The State cites State v. Grimmell in support of its contention that the privilege should not apply in drunk driving cases. In Grimmell, we stated that we did not believe the legislature intended the statutory adoption of the privilege "to operate as a barrier to the enforcement of the criminal laws of the state." State v. Grimmell, 116 Iowa 596, 601, 88 N.W. 342, 344 (1901). But the facts in Grimmell are easily distinguished from the case at bar. In Grimmell, a murder defendant attempted to use the privilege as a shield to his prosecution. The defendant fatally injured a woman while attempting to induce a miscarriage. Id. at 598, 88 N.W. at 342. He then attempted to suppress the physician's testimony as to the cause of his victim's death by claiming any testimony given violated the physician-patient privilege. Id. at 599-600, 88 N.W. at 343. Our decision that the privilege was not absolute in this criminal case turned upon the circumstances of the case. We explained:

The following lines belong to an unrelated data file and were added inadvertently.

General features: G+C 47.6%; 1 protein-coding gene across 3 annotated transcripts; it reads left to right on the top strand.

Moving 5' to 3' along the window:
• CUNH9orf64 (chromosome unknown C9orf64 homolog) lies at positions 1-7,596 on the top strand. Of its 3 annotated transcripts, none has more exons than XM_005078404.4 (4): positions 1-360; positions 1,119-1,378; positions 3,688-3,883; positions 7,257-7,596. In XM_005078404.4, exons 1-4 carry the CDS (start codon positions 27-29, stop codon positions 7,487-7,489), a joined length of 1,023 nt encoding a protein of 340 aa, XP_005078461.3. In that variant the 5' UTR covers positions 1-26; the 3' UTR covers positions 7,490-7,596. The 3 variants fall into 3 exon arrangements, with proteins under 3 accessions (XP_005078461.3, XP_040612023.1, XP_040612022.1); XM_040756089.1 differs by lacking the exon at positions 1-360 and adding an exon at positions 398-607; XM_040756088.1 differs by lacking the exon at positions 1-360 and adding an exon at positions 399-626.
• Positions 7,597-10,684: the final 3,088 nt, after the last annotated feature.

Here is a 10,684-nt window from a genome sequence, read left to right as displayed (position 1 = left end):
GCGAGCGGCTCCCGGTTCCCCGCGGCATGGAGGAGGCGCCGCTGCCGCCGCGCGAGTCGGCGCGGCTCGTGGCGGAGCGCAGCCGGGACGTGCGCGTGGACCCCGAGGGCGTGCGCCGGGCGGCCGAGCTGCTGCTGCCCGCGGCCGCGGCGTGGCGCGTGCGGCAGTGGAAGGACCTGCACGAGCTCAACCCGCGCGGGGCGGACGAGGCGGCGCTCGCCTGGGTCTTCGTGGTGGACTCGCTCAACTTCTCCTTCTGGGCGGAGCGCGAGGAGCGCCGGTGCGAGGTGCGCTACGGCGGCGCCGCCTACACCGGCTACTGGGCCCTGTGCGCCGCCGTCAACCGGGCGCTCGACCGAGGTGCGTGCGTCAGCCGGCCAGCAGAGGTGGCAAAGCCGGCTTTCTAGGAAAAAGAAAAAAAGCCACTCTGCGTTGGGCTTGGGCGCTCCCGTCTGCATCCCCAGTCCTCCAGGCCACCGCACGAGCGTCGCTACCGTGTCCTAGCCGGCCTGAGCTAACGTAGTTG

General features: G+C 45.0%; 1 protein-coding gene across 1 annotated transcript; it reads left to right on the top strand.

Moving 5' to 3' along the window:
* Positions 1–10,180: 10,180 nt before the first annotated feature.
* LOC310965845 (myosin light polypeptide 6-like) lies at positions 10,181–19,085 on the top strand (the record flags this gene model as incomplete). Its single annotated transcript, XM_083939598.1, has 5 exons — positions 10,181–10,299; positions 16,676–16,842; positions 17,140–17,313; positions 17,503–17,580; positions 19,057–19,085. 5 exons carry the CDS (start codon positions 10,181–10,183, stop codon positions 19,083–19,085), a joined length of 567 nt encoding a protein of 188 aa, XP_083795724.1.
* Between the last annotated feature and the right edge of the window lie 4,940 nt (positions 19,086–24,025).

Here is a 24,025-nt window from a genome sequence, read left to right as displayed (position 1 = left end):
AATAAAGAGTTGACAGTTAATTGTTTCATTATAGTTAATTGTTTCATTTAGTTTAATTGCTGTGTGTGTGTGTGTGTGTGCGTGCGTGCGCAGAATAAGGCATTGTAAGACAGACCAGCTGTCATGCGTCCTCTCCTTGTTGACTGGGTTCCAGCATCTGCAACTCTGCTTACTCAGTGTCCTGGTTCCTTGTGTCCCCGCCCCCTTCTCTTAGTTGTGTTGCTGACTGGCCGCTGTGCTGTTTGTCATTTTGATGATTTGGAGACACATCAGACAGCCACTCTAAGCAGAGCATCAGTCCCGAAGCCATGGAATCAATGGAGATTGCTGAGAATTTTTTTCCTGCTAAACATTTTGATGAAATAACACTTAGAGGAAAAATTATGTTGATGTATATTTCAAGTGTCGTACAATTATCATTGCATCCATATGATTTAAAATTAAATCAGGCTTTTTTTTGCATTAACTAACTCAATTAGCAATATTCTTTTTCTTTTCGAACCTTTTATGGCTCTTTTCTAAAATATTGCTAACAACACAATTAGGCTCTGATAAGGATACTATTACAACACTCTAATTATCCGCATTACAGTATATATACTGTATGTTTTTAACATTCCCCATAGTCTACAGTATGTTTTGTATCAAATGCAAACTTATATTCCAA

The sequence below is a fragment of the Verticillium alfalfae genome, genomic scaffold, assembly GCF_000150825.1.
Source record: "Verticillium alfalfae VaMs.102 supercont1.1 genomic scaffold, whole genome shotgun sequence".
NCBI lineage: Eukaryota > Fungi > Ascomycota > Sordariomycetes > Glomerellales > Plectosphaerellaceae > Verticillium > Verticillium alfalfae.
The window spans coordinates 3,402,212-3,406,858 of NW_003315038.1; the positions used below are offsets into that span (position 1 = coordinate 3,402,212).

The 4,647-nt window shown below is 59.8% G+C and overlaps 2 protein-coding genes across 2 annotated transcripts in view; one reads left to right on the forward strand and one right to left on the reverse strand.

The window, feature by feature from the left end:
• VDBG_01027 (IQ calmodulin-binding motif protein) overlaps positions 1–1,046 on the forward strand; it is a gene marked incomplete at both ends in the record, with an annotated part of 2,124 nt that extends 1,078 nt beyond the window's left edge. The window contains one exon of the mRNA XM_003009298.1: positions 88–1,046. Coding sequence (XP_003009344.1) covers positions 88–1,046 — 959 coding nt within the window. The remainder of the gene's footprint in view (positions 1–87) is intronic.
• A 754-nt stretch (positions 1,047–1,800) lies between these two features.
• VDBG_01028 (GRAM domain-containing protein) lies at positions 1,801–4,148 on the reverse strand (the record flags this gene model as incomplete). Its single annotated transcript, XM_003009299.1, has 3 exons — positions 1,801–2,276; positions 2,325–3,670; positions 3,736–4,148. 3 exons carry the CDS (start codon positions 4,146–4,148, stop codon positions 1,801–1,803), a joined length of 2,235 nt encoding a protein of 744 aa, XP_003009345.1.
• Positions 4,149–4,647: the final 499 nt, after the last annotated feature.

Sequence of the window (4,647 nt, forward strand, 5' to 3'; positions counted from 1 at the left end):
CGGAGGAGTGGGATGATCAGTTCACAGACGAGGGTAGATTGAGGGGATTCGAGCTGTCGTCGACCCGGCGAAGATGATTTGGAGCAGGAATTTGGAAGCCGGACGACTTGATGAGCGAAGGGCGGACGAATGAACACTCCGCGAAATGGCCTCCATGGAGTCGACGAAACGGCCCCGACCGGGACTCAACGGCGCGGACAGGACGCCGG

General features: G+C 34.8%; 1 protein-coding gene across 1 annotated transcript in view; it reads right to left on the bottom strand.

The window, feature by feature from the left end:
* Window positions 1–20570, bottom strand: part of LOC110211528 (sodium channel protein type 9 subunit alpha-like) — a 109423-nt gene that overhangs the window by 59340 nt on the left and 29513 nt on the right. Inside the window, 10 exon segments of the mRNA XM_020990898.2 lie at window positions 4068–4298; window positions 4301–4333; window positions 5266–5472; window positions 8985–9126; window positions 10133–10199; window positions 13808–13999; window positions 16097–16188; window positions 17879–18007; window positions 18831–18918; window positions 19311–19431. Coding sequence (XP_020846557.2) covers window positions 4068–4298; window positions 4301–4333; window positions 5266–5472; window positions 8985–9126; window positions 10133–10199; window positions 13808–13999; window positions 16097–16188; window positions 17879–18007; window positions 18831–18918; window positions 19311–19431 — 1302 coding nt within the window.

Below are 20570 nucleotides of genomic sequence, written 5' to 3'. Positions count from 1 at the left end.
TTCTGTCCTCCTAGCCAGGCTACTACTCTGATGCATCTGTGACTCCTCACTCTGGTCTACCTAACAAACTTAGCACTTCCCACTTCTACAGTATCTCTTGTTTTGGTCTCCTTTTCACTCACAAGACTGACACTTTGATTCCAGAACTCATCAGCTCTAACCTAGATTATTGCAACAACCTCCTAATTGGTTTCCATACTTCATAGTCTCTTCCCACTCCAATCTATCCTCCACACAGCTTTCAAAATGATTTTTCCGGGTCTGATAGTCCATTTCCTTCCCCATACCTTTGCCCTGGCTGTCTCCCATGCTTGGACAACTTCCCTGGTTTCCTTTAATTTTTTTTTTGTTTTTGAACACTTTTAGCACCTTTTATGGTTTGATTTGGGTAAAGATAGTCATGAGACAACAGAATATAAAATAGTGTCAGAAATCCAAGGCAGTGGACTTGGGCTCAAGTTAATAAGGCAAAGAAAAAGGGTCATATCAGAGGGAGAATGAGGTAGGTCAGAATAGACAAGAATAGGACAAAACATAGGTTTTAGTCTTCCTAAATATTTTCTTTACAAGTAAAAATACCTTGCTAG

*711 If the patient were alive, perhaps no one but she could waive the prohibition. But in this case she is dead and unable to speak. If in a civil case her representative may waive the prohibition, we see no good reason for saying that in a criminal one the prohibition is absolute. The purpose of the statute, as we have said, is to protect the patient, and not to shield one who feloniously takes his life.

Id. at 601, 88 N.W. at 344.